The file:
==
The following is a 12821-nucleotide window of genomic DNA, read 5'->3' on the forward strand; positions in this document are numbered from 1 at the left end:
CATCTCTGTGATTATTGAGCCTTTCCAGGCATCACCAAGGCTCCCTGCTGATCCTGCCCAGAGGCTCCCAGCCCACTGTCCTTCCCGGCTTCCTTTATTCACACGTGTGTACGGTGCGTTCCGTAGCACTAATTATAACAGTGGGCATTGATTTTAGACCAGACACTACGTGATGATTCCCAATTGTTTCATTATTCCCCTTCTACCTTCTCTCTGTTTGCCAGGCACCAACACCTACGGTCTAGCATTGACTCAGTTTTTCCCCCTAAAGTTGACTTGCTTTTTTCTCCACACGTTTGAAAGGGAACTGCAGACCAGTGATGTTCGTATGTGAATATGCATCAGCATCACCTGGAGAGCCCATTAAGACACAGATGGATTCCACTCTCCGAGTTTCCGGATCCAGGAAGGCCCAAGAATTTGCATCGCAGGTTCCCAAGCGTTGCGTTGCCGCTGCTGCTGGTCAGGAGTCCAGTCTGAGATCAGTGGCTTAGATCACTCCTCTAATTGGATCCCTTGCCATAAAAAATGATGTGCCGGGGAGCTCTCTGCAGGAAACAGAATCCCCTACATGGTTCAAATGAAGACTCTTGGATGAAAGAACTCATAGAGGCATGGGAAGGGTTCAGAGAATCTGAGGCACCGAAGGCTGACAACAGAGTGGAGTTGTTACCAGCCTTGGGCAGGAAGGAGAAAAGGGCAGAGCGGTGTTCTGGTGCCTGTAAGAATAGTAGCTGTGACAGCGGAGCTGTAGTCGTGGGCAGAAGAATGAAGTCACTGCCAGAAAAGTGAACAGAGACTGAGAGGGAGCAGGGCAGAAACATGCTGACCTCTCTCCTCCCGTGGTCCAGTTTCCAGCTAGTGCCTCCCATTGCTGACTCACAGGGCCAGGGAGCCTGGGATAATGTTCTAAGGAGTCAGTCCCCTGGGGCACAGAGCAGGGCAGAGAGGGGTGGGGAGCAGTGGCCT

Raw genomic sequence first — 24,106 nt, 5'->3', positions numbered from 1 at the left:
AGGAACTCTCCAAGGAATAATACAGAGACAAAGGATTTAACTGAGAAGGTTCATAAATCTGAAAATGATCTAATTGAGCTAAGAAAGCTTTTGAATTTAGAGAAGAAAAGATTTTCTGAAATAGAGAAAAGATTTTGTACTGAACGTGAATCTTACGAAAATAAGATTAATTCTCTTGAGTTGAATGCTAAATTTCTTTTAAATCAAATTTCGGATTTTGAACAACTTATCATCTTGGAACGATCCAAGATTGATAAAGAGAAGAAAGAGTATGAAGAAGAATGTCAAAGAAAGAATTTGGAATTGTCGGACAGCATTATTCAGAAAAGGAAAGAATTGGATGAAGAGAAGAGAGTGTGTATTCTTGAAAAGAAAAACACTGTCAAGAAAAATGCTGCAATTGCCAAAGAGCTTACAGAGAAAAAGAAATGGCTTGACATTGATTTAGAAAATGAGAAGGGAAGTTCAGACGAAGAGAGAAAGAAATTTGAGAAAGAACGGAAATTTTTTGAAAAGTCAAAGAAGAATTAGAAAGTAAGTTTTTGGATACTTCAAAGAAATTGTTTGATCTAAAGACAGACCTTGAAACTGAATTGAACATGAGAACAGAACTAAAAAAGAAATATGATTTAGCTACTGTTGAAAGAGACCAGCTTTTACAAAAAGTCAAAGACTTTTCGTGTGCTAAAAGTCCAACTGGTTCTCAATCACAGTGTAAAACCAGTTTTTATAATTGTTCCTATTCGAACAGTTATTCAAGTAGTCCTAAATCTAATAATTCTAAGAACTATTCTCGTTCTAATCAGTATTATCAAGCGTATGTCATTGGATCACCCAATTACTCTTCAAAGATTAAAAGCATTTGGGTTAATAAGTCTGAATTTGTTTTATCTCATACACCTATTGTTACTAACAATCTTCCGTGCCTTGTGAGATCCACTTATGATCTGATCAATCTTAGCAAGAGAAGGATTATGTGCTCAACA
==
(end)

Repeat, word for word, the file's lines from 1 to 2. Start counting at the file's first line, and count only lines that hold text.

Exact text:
The following is a 12821-nucleotide window of genomic DNA, read 5'->3' on the forward strand; positions in this document are numbered from 1 at the left end:
CATCTCTGTGATTATTGAGCCTTTCCAGGCATCACCAAGGCTCCCTGCTGATCCTGCCCAGAGGCTCCCAGCCCACTGTCCTTCCCGGCTTCCTTTATTCACACGTGTGTACGGTGCGTTCCGTAGCACTAATTATAACAGTGGGCATTGATTTTAGACCAGACACTACGTGATGATTCCCAATTGTTTCATTATTCCCCTTCTACCTTCTCTCTGTTTGCCAGGCACCAACACCTACGGTCTAGCATTGACTCAGTTTTTCCCCCTAAAGTTGACTTGCTTTTTTCTCCACACGTTTGAAAGGGAACTGCAGACCAGTGATGTTCGTATGTGAATATGCATCAGCATCACCTGGAGAGCCCATTAAGACACAGATGGATTCCACTCTCCGAGTTTCCGGATCCAGGAAGGCCCAAGAATTTGCATCGCAGGTTCCCAAGCGTTGCGTTGCCGCTGCTGCTGGTCAGGAGTCCAGTCTGAGATCAGTGGCTTAGATCACTCCTCTAATTGGATCCCTTGCCATAAAAAATGATGTGCCGGGGAGCTCTCTGCAGGAAACAGAATCCCCTACATGGTTCAAATGAAGACTCTTGGATGAAAGAACTCATAGAGGCATGGGAAGGGTTCAGAGAATCTGAGGCACCGAAGGCTGACAACAGAGTGGAGTTGTTACCAGCCTTGGGCAGGAAGGAGAAAAGGGCAGAGCGGTGTTCTGGTGCCTGTAAGAATAGTAGCTGTGACAGCGGAGCTGTAGTCGTGGGCAGAAGAATGAAGTCACTGCCAGAAAAGTGAACAGAGACTGAGAGGGAGCAGGGCAGAAACATGCTGACCTCTCTCCTCCCGTGGTCCAGTTTCCAGCTAGTGCCTCCCATTGCTGACTCACAGGGCCAGGGAGCCTGGGATAATGTTCTAAGGAGTCAGTCCCCTGGGGCACAGAGCAGGGCAGAGAGGGGTGGGGAGCAGTGGCCT